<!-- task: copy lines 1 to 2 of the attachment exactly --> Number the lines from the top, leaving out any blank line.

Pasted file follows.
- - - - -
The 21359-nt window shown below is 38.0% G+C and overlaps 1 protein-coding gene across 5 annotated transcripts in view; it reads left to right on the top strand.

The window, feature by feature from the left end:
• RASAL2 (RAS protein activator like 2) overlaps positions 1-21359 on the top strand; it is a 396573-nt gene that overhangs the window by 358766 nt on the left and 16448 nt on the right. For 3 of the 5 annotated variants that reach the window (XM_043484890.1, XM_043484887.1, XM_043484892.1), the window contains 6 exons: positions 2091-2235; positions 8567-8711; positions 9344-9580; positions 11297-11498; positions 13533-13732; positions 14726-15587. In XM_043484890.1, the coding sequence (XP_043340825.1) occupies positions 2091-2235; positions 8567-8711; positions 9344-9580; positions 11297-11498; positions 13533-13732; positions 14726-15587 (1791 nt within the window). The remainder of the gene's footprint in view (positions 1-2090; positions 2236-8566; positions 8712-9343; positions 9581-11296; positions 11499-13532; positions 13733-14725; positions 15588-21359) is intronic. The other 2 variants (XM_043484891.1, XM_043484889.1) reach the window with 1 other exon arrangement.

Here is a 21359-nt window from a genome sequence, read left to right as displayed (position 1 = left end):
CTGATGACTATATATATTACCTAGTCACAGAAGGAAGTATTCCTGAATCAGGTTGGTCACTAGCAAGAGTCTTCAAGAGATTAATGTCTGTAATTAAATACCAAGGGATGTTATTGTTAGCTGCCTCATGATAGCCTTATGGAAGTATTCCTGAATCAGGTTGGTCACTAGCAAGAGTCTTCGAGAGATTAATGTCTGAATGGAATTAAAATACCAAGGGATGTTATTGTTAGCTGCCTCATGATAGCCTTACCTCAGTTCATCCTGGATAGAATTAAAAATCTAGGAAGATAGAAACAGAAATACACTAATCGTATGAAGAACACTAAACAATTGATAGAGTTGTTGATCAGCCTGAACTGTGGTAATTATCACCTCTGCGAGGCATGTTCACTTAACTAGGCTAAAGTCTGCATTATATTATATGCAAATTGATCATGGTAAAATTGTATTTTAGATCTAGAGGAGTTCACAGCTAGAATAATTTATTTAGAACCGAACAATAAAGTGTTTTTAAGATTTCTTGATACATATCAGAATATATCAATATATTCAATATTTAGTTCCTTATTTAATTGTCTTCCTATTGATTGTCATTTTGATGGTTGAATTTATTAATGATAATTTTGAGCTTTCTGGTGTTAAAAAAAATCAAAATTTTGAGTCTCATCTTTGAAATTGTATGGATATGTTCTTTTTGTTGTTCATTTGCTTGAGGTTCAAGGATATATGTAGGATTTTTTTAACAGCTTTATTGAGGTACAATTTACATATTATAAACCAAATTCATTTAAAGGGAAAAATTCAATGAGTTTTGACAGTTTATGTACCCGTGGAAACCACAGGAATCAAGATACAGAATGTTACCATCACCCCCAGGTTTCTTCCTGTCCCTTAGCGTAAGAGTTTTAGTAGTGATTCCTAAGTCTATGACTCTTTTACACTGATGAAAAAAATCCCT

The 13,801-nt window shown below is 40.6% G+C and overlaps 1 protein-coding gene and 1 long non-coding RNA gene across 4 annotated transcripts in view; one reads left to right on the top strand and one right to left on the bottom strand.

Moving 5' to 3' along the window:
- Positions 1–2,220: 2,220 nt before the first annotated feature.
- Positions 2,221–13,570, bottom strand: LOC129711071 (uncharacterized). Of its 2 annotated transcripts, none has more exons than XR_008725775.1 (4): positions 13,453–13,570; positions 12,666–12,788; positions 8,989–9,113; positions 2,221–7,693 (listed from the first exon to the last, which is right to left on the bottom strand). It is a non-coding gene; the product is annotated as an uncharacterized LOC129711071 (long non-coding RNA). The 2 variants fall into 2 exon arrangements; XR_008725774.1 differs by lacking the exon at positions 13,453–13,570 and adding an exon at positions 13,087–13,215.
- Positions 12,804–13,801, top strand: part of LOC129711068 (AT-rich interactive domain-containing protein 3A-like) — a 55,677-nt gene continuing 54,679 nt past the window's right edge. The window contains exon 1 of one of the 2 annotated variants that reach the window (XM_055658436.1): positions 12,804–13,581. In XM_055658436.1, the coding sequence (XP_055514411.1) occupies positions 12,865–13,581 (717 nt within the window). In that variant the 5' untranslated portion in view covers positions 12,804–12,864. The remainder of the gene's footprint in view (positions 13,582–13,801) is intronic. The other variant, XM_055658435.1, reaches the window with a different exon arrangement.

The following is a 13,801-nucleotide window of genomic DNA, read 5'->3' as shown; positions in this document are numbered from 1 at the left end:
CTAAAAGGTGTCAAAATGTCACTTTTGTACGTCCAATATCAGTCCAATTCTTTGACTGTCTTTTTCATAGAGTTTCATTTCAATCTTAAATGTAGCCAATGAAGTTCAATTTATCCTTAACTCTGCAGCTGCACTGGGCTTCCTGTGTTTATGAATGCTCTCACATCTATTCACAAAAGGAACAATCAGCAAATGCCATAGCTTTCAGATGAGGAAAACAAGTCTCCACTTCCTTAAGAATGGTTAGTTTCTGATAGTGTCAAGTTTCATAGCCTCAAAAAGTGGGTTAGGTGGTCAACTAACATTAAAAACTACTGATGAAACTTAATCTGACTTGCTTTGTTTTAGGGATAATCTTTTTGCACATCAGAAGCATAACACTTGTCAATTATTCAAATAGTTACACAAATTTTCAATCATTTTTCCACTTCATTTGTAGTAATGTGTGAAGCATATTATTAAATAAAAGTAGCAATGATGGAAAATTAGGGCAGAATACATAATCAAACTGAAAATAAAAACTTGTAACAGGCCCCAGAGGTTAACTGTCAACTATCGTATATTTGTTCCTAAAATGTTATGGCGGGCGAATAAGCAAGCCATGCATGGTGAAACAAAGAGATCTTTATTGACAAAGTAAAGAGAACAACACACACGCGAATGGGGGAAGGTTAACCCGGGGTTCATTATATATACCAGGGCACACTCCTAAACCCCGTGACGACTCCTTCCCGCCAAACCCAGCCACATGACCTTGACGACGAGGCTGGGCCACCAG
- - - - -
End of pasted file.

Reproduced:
The 21359-nt window shown below is 38.0% G+C and overlaps 1 protein-coding gene across 5 annotated transcripts in view; it reads left to right on the top strand.

The window, feature by feature from the left end: